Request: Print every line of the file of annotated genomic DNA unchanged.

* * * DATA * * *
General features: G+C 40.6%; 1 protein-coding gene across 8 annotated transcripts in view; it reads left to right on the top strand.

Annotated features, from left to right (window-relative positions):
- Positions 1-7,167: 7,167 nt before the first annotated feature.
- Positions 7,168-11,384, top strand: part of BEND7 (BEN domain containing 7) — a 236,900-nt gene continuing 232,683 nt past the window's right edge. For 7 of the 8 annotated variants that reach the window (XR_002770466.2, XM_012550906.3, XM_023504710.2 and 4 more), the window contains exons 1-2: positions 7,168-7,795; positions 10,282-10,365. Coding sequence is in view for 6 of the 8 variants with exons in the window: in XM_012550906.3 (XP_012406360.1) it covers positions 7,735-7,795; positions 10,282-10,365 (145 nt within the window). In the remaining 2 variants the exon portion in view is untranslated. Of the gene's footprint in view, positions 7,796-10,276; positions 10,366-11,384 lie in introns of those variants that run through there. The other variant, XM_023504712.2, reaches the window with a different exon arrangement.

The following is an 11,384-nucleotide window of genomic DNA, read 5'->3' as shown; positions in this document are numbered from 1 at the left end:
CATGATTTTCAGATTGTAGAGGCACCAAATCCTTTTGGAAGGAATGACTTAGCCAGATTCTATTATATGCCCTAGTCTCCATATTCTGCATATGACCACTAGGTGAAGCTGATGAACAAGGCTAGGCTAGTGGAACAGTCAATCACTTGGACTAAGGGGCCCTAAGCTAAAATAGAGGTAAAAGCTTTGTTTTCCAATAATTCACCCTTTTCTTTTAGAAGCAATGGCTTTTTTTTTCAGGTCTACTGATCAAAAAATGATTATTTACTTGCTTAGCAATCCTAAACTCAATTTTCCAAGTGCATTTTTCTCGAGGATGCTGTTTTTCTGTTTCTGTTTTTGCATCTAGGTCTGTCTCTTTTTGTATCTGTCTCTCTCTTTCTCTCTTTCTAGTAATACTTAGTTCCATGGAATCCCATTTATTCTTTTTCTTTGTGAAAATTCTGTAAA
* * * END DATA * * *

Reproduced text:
General features: G+C 40.6%; 1 protein-coding gene across 8 annotated transcripts in view; it reads left to right on the top strand.

Annotated features, from left to right (window-relative positions):
- Positions 1-7,167: 7,167 nt before the first annotated feature.
- Positions 7,168-11,384, top strand: part of BEND7 (BEN domain containing 7) — a 236,900-nt gene continuing 232,683 nt past the window's right edge. For 7 of the 8 annotated variants that reach the window (XR_002770466.2, XM_012550906.3, XM_023504710.2 and 4 more), the window contains exons 1-2: positions 7,168-7,795; positions 10,282-10,365. Coding sequence is in view for 6 of the 8 variants with exons in the window: in XM_012550906.3 (XP_012406360.1) it covers positions 7,735-7,795; positions 10,282-10,365 (145 nt within the window). In the remaining 2 variants the exon portion in view is untranslated. Of the gene's footprint in view, positions 7,796-10,276; positions 10,366-11,384 lie in introns of those variants that run through there. The other variant, XM_023504712.2, reaches the window with a different exon arrangement.

The following is an 11,384-nucleotide window of genomic DNA, read 5'->3' as shown; positions in this document are numbered from 1 at the left end:
CATGATTTTCAGATTGTAGAGGCACCAAATCCTTTTGGAAGGAATGACTTAGCCAGATTCTATTATATGCCCTAGTCTCCATATTCTGCATATGACCACTAGGTGAAGCTGATGAACAAGGCTAGGCTAGTGGAACAGTCAATCACTTGGACTAAGGGGCCCTAAGCTAAAATAGAGGTAAAAGCTTTGTTTTCCAATAATTCACCCTTTTCTTTTAGAAGCAATGGCTTTTTTTTTCAGGTCTACTGATCAAAAAATGATTATTTACTTGCTTAGCAATCCTAAACTCAATTTTCCAAGTGCATTTTTCTCGAGGATGCTGTTTTTCTGTTTCTGTTTTTGCATCTAGGTCTGTCTCTTTTTGTATCTGTCTCTCTCTTTCTCTCTTTCTAGTAATACTTAGTTCCATGGAATCCCATTTATTCTTTTTCTTTGTGAAAATTCTGTAAA